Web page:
“The white Australian identity is very thin and we kinda wanted to whack it with a hammer and show how easily it cracks” – Nick
It’s also described as a “Perth album.” Not having experienced the Perth lifestyle, what does that entail?
A hot, bright, blue contradiction of paradise and freedom lying on dark and shallow history. The white Australian identity is very thin and we kinda wanted to whack it with a hammer and show how easily it cracks.
“… there is a wildly original creation with no precedent or pretence because it started as a wacky idea or joke.” – Nick
There was a quote where you said something along the lines of the isolation of Perth is more conducive to creativity than livelier cities. Why does the solitude and homogeny of Western Australia more helpful than somewhere more, say, culturally vibrant?
I think it’s because you can create something, then be supported by very close friends to keep doing it, and play more gigs even though you’re shit, because people just kinda want you to do whatever and have fun. Then, you keep doing it and all of a sudden after a year or something everyone’s actually really good and – viola – there is a wildly original creation with no precedent or pretence because it started as a wacky idea or joke. Y’know? Bad explanation, soz.
There was a Noisey piece in which you guys mentioned reading reviews of your band can be a tense experience. What was the worst one you’ve ever read?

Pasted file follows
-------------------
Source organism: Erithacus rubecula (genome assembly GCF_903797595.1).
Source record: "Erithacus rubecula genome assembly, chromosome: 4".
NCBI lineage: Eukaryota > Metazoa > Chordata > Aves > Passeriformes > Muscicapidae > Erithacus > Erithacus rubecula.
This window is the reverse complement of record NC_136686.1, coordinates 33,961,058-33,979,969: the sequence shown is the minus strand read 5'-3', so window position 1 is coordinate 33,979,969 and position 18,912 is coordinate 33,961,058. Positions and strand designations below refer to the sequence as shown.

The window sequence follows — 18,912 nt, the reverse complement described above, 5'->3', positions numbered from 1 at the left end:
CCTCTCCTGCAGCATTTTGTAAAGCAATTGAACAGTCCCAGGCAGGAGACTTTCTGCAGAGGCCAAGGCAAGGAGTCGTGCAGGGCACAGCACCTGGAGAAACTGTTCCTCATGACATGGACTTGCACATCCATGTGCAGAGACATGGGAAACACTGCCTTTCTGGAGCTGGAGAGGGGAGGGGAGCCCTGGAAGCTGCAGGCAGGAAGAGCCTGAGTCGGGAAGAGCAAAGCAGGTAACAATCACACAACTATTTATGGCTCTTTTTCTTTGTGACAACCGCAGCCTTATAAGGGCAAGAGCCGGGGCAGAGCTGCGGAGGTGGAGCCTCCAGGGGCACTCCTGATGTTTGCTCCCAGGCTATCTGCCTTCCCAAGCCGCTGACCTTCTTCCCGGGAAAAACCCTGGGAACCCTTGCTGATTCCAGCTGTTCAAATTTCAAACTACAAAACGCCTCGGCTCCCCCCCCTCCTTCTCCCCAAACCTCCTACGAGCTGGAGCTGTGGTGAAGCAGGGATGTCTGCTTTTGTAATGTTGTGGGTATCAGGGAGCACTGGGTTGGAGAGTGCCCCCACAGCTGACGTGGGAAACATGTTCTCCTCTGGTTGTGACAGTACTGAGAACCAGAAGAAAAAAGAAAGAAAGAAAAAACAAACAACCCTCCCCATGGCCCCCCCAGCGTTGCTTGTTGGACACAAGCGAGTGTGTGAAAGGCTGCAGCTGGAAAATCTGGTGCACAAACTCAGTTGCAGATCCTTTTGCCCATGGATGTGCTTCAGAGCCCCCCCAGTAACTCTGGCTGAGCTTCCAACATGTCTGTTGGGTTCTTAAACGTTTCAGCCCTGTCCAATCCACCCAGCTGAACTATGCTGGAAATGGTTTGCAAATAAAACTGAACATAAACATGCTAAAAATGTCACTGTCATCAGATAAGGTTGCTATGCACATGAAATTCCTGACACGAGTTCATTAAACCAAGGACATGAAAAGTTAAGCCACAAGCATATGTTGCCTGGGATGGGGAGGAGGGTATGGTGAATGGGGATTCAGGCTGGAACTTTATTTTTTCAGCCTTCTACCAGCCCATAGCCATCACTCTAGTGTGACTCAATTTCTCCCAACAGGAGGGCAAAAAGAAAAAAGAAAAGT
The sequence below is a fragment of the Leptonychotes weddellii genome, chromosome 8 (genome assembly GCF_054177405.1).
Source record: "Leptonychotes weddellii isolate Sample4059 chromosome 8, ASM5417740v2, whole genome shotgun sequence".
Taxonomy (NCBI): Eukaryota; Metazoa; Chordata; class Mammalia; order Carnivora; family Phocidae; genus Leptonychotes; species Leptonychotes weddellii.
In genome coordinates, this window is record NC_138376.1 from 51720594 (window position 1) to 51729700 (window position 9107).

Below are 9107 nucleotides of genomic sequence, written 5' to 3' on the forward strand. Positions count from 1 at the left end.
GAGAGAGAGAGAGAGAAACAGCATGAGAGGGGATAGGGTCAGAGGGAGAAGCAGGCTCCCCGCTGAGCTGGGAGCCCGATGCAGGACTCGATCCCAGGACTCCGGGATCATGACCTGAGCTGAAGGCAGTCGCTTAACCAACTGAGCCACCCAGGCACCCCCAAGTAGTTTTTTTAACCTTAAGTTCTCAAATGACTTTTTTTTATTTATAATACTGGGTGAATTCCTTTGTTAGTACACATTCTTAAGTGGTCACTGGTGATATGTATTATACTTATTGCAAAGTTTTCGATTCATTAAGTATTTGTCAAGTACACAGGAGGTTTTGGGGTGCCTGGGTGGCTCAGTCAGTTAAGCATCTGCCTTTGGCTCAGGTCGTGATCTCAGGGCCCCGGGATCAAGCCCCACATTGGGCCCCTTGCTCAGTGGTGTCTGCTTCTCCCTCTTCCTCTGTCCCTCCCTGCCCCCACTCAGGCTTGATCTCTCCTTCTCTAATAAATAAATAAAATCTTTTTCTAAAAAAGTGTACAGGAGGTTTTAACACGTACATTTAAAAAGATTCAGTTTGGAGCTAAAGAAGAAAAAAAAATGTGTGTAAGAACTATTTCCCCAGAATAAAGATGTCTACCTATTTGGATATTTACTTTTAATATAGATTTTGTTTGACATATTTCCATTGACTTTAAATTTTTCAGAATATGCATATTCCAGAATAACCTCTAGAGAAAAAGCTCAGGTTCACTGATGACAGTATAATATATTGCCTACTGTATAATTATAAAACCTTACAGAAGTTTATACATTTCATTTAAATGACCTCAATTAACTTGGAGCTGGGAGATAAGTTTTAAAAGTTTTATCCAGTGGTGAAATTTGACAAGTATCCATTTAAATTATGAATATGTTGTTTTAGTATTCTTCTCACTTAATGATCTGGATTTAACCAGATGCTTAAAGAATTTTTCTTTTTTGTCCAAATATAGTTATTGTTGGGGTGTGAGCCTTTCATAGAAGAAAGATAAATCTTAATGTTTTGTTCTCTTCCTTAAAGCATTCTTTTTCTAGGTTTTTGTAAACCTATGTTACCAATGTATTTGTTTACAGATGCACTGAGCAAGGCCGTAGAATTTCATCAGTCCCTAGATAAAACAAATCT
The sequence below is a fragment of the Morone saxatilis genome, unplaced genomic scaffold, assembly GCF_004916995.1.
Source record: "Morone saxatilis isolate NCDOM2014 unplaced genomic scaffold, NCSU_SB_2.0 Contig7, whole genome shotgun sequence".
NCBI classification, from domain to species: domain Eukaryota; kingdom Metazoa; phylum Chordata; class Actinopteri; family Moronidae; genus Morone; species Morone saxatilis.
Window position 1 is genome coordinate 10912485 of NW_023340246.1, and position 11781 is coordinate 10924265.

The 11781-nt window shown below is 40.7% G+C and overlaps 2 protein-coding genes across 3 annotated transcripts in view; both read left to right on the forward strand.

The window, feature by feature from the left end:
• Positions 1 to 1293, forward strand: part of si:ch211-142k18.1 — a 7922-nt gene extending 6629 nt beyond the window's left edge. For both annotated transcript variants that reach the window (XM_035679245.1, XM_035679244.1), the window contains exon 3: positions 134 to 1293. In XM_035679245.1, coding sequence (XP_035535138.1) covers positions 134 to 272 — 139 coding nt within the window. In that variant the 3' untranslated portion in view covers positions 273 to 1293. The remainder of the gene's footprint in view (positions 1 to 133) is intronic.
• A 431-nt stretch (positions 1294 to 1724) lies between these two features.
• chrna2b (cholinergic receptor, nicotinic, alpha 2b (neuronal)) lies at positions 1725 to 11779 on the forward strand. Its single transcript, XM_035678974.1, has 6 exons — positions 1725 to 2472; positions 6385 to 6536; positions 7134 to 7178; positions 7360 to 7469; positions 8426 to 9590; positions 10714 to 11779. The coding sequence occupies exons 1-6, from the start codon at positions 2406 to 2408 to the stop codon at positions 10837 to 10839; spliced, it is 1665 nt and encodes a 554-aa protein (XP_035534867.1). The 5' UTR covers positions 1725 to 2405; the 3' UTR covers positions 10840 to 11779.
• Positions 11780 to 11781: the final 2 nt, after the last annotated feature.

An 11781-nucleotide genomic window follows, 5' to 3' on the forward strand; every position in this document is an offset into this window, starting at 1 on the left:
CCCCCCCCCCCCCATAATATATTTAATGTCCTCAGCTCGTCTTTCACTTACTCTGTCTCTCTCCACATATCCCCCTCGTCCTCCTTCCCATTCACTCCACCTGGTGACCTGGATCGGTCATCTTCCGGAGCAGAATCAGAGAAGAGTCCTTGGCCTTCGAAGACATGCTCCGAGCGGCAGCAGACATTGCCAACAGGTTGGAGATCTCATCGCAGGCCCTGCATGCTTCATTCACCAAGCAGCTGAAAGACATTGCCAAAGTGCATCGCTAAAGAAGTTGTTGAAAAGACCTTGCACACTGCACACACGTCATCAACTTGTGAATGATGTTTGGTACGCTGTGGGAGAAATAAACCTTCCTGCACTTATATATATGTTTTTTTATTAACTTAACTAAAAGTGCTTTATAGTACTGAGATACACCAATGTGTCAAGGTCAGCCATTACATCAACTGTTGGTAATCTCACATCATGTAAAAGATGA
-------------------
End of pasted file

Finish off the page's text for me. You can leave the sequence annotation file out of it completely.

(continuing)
Shit, I can’t remember. I used to be very sensitive about my shitty singing, and someone mentioned that in some Perth street rag and I was terribly upset.
We know you guys don’t really mind when Tame Impala is mentioned in relation to Pond, but with The Weather receiving universal acclaim, surely that happens less often now?
Nah, it happens a lot. But actually… it’s kind of in a more questioning way – like this one! Which is interesting.
Whoops, our bad. You’ve expressed distaste for Pond being considered as part of the psych ‘scene’ in Australia – and that the band doesn’t even listen to that particular genre. How and why the band get lumped into that group, in your opinion?
Because we started as being a proudly, ferociously psych band. We loved it, we wanted to be ‘psychedelic’, totally. So, it’s fair enough that that’ll never change. I feel like the Rolling Stones and Bob Dylan could do pretty much the same sounding song with the same instruments and one would be rock’n’roll and one would be folk. And maybe they both just listened to Sarah Vaughan.
“… we are not bursting with repressed silliness.” – Nick
Last question; moving forward, is there a pressure for Pond to maintain the seriousness people associate The Weather with, or is the band just waiting to burst out laughing at its perceived seriousness?
Nah, we are not bursting with repressed silliness. If there was any pressure, it would be to wind back the bullshit, get off the high horse, put down the bloody synthesiser, and crank out a few more ‘Moth Wings’.
Pond will be playing Tiger #UncageMusic at The Bee, Publika on Friday 24 November ’17. Tickets are available here, priced at RM160 (presale) and RM190 (regular).